First of all, I had let the salt just about run out due to an increase in occupants. I just put in 2 bags of salt and set it to regenerate overnight. The next day I looked in the brine well and saw it had not emptied, so I suspected a problem like in the link I posted above. However, it was easier to check and clean the venturi first. I found the venturi gasket completely disintegrated and crumbled bits of it in all the channels and the small screen. Clearly the venturi wasn’t working and drawing brine. As soon as I received the venturi gasket kit, I installed it and initiated a manual recharge. However, at the end of the cycle the brine was still there. I inspected the venturi again and found more gasket particles, which I cleaned out and after that it regenerated correctly, emptying the brine well. Incidentally, the old venturi gasket looked like it was laminated from red and green vinyl, whereas the new one looked like solid black neoprene. To order the kit I went to the Sears Parts website on Sunday and left an message asking how I could get the kit. Someone called me back that evening and I ordered what I needed. He said it was on back order and would take 2 weeks, but I received it in just a few days.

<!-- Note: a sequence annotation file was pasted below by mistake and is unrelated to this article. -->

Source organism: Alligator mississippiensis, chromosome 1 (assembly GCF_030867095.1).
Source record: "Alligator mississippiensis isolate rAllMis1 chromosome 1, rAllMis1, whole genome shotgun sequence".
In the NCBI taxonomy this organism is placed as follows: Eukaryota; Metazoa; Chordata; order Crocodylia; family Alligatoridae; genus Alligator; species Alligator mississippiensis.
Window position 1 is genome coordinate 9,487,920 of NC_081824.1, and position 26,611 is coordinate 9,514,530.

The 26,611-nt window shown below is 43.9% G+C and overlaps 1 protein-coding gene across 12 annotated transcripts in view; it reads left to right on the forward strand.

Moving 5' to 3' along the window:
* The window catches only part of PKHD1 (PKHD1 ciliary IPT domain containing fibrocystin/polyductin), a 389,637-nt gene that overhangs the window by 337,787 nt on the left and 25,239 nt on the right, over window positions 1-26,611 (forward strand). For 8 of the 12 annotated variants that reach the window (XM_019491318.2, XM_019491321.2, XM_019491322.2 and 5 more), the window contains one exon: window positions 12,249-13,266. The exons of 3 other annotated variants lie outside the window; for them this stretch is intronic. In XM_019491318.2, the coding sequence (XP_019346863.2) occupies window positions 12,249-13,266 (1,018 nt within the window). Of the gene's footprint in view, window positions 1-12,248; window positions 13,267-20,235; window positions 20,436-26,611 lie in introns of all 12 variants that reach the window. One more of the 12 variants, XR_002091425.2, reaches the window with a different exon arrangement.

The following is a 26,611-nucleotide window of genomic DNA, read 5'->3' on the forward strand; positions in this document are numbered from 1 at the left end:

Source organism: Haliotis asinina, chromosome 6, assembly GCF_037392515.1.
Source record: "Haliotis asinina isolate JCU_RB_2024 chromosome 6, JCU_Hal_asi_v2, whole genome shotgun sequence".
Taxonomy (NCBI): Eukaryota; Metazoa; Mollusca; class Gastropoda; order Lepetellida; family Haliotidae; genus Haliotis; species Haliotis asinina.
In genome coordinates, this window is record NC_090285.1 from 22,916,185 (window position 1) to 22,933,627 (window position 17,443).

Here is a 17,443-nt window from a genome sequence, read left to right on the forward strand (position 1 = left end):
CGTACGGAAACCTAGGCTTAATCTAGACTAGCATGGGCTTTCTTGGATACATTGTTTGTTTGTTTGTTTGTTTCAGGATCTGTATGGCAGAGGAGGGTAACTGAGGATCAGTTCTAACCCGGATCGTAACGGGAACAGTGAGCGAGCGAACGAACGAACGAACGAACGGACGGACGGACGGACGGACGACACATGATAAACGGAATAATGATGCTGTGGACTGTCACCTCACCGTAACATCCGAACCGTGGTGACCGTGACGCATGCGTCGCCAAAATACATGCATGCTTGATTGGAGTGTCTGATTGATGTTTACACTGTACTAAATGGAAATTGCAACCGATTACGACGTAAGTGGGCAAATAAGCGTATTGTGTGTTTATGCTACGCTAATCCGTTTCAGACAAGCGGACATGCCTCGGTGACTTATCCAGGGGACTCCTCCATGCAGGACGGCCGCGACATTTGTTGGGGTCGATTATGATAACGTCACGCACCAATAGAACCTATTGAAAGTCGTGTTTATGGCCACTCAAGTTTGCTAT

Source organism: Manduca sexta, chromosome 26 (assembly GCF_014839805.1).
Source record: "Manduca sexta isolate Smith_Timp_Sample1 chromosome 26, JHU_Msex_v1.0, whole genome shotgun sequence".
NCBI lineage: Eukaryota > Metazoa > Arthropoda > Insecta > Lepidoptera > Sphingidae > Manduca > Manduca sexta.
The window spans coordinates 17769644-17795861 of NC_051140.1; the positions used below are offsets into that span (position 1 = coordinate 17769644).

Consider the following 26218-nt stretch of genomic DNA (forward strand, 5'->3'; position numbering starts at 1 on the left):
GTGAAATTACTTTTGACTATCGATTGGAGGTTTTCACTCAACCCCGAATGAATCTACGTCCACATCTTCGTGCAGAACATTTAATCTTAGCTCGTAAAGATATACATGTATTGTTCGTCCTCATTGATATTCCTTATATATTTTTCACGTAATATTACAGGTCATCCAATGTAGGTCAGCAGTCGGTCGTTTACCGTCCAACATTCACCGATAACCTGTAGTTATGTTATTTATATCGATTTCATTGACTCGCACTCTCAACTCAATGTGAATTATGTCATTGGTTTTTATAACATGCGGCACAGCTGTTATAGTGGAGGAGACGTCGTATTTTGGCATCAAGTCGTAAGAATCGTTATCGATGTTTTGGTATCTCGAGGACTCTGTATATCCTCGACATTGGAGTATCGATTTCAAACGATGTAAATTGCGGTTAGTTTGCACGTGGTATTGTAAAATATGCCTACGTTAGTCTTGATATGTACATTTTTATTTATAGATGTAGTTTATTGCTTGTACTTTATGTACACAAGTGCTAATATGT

Reply
  35. Indyglideman

    Well I have now joined this group of sears sufferers. Wife came up stairs this morning, said we had no water. Wend to basement, on the way there heard water running, found water flowing from the brine tank. Tank had split down the side. I am totally screwed. Unit was purchased in 1996 so now warranty on any thing. In the past I have put about $250.00 in repair parts into the unit. Every O ring and the drive motor for the rotary valve. Don’t think i will by another Sears unit.

    Reply
  36. Larry